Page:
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Report to the Community Board
Pest Liaison Group Meeting:
Successful removal of rats off Rakino
by Tony Bouzaid


ONCE EACH QUARTER the Auckland Regional Council run this meeting and in June the topics were:

• Waitakere River/Te Henga Wetland Willow Control programme.

• Rakino Island rats, a success story:

• Weed Control in Bush and Natural Areas — A new perspective on Contracting — Te Ngahere in partnership with Auckland City.

Of these the most interesting from a Barrier perspective was the Rakino Island rats. This was an operation carried out by the Auckland Regional Council not Department of Conservation and is particularly interesting being the first rat eradication on an inhabited island.

Most of the 146 hectares is private property with 75 dwellings although there are only 35 permanent residents. The eradication was done using 750 bait stations on a 50m x 50 m grid with three lines along the cliffs. All the offshore rocks and islets were done as well. The stock wasn’t removed instead the bait stations consisting of novaflow drainage pipe was buried in the ground with a clod of kikuyu and soil over the top but with the ends exposed.

Brodificoum bait was used and re-baited every 3 weeks until no more was taken. Once this occurred the drainflow was replaced with tracking tunnels with inkpad cards to indicate the presence of rats. Brodificoum was still used as the bait so that if there was a rat present it would soon succumb. A contractor was hired to set up and bait the stations until there were no apparent rats present and then local volunteers took over monitoring the tracking tunnels.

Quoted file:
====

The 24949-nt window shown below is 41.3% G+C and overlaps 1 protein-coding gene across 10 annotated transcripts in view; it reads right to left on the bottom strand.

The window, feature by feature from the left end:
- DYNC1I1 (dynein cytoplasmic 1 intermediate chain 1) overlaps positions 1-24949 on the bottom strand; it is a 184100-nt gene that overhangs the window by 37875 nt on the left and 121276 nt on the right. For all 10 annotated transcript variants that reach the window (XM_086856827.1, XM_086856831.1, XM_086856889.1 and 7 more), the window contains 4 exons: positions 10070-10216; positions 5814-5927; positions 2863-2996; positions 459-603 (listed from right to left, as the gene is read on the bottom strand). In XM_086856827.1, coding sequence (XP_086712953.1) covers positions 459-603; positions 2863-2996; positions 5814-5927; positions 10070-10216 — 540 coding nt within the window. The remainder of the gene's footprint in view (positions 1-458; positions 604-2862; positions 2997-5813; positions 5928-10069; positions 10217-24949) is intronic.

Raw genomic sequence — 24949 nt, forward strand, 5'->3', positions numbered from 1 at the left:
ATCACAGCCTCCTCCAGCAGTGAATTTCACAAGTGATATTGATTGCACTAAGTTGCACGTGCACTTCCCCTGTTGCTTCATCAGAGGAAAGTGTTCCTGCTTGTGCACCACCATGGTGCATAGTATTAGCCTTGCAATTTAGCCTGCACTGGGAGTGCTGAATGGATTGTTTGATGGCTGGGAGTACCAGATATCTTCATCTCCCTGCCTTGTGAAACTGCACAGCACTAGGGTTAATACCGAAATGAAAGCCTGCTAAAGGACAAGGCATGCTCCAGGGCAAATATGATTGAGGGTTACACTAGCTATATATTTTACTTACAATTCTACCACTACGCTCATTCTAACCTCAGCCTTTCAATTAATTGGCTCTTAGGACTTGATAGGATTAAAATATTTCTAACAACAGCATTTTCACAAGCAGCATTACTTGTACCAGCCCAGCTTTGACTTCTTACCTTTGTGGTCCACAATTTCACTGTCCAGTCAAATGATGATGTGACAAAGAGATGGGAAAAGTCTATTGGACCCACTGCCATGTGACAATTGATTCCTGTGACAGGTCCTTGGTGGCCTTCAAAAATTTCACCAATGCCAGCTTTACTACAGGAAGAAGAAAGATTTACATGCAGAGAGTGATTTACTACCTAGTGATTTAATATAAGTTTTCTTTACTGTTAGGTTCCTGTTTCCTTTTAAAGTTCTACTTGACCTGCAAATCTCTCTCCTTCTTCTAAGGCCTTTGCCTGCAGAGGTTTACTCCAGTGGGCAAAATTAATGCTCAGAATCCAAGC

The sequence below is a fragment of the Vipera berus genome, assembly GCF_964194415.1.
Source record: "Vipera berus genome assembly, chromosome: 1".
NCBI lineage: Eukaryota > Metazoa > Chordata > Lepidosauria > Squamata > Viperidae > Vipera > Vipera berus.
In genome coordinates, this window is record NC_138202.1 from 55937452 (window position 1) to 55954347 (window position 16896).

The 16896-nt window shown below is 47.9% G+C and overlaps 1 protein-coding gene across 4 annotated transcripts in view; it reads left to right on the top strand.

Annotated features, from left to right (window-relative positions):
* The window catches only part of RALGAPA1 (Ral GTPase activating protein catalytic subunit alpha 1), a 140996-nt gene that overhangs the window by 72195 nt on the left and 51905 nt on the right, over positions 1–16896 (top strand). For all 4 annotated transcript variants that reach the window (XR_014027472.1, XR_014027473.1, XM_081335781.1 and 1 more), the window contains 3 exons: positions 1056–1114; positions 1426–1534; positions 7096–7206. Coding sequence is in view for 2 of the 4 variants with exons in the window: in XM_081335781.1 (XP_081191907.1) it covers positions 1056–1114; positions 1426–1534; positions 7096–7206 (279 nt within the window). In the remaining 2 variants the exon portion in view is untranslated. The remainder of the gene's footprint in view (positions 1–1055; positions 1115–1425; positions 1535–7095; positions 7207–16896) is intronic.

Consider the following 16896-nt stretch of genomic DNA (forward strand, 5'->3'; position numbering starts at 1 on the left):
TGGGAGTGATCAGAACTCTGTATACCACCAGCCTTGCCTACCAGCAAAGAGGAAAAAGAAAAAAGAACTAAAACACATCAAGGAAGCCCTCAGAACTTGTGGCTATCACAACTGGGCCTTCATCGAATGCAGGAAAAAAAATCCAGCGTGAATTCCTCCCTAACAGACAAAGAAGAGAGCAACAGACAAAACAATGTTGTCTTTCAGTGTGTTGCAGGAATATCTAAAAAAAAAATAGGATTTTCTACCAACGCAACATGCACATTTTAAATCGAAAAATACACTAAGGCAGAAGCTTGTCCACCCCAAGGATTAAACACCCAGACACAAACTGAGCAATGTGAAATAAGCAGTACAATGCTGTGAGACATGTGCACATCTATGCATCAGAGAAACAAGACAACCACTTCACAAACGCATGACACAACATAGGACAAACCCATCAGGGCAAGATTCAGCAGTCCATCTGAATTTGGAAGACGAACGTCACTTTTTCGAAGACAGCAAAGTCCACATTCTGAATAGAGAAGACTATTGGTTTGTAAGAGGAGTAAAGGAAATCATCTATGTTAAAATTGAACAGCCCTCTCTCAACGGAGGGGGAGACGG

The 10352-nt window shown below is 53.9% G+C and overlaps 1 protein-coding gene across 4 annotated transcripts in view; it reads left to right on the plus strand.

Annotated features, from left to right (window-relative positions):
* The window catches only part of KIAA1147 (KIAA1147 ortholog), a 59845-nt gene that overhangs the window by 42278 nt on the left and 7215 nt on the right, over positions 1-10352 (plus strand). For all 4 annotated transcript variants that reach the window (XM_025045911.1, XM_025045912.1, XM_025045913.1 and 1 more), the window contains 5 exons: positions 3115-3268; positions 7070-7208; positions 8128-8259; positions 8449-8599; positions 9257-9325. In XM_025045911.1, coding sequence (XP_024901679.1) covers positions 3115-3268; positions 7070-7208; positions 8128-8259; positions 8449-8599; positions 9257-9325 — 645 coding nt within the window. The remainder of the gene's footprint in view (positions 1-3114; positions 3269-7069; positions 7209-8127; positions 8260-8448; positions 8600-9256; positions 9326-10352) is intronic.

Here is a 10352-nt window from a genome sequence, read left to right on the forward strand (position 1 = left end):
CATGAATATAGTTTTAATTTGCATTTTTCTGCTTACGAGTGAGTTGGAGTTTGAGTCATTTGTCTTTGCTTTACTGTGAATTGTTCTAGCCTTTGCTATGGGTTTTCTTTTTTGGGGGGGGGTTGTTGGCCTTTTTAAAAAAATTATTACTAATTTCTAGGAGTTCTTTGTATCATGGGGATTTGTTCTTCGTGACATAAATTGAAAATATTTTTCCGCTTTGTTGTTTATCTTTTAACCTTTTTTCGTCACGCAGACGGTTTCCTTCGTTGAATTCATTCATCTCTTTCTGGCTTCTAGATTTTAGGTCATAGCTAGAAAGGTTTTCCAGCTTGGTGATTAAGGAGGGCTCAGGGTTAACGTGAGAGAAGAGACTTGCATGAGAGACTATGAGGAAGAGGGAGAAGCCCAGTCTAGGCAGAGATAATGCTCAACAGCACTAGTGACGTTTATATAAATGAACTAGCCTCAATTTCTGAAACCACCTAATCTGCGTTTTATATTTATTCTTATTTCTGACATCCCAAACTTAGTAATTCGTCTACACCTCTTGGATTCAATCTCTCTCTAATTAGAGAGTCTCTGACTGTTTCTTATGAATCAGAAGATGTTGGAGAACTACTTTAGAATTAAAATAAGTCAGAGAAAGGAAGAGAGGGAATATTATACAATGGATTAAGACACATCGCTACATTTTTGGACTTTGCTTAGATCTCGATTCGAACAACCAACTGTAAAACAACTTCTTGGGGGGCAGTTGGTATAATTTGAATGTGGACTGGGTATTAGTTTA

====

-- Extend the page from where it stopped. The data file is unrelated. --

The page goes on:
The only animals that succumbed to the bait other than the rats were turkeys and sparrows. It has now been two years since the last rat on the island but precautions are still taken at the potential points of entry. The ferry wharf, barge ramp and boating visitor bays have bait stations and traps maintained. Both barge and ferry operators maintain bait stations and traps on their vessels and the rat free status of the island is publicised.

Since the eradication there has been no explosion in the mice population which had been expected after their principle competitors had been eliminated..